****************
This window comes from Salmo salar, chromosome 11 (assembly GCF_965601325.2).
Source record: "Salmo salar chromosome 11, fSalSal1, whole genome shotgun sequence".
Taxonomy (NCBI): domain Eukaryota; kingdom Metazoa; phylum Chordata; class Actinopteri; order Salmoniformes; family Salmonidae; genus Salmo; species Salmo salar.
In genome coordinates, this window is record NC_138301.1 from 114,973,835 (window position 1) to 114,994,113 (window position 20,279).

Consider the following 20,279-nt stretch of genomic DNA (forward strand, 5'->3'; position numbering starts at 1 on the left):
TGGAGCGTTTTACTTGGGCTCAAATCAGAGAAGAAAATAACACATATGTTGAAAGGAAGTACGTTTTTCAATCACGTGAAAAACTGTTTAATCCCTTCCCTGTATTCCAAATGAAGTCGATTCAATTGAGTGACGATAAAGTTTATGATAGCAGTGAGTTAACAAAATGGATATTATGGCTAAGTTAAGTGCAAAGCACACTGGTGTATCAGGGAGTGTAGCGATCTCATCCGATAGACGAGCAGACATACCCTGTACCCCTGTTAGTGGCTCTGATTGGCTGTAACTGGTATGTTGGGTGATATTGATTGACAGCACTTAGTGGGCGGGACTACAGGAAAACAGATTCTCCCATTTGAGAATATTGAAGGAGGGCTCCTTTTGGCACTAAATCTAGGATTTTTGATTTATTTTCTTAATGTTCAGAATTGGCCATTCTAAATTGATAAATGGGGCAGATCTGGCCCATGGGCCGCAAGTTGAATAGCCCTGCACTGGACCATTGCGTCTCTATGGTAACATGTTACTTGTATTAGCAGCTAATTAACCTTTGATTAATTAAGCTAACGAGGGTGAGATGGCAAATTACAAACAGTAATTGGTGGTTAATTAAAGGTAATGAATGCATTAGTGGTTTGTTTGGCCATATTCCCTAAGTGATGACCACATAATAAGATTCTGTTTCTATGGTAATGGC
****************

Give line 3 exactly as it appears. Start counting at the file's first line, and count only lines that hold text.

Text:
Taxonomy (NCBI): domain Eukaryota; kingdom Metazoa; phylum Chordata; class Actinopteri; order Salmoniformes; family Salmonidae; genus Salmo; species Salmo salar.